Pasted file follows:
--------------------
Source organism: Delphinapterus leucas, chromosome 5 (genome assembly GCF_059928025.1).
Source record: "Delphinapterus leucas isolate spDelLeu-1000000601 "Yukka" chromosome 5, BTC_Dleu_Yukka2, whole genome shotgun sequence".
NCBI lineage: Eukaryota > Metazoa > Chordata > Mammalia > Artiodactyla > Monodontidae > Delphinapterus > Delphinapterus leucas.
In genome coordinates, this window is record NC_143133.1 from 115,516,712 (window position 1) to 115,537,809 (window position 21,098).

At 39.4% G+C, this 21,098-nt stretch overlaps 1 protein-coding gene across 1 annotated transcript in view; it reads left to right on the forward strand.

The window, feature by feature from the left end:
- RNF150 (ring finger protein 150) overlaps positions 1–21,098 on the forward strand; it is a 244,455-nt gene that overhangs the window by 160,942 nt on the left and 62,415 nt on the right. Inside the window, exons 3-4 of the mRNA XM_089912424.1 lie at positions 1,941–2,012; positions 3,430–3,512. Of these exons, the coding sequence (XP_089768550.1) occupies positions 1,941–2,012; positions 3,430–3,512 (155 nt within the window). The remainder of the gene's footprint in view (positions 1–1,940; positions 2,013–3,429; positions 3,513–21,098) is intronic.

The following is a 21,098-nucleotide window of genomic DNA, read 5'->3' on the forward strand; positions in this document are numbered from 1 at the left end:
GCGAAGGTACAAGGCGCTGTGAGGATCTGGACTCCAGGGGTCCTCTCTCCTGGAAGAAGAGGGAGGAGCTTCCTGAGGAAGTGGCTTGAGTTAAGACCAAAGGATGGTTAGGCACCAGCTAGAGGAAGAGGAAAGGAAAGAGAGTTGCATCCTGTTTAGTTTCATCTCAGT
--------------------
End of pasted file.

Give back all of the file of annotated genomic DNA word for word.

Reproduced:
Source organism: Delphinapterus leucas, chromosome 5 (genome assembly GCF_059928025.1).
Source record: "Delphinapterus leucas isolate spDelLeu-1000000601 "Yukka" chromosome 5, BTC_Dleu_Yukka2, whole genome shotgun sequence".
NCBI lineage: Eukaryota > Metazoa > Chordata > Mammalia > Artiodactyla > Monodontidae > Delphinapterus > Delphinapterus leucas.
In genome coordinates, this window is record NC_143133.1 from 115,516,712 (window position 1) to 115,537,809 (window position 21,098).

At 39.4% G+C, this 21,098-nt stretch overlaps 1 protein-coding gene across 1 annotated transcript in view; it reads left to right on the forward strand.

The window, feature by feature from the left end:
- RNF150 (ring finger protein 150) overlaps positions 1–21,098 on the forward strand; it is a 244,455-nt gene that overhangs the window by 160,942 nt on the left and 62,415 nt on the right. Inside the window, exons 3-4 of the mRNA XM_089912424.1 lie at positions 1,941–2,012; positions 3,430–3,512. Of these exons, the coding sequence (XP_089768550.1) occupies positions 1,941–2,012; positions 3,430–3,512 (155 nt within the window). The remainder of the gene's footprint in view (positions 1–1,940; positions 2,013–3,429; positions 3,513–21,098) is intronic.

The following is a 21,098-nucleotide window of genomic DNA, read 5'->3' on the forward strand; positions in this document are numbered from 1 at the left end:
GCGAAGGTACAAGGCGCTGTGAGGATCTGGACTCCAGGGGTCCTCTCTCCTGGAAGAAGAGGGAGGAGCTTCCTGAGGAAGTGGCTTGAGTTAAGACCAAAGGATGGTTAGGCACCAGCTAGAGGAAGAGGAAAGGAAAGAGAGTTGCATCCTGTTTAGTTTCATCTCAGT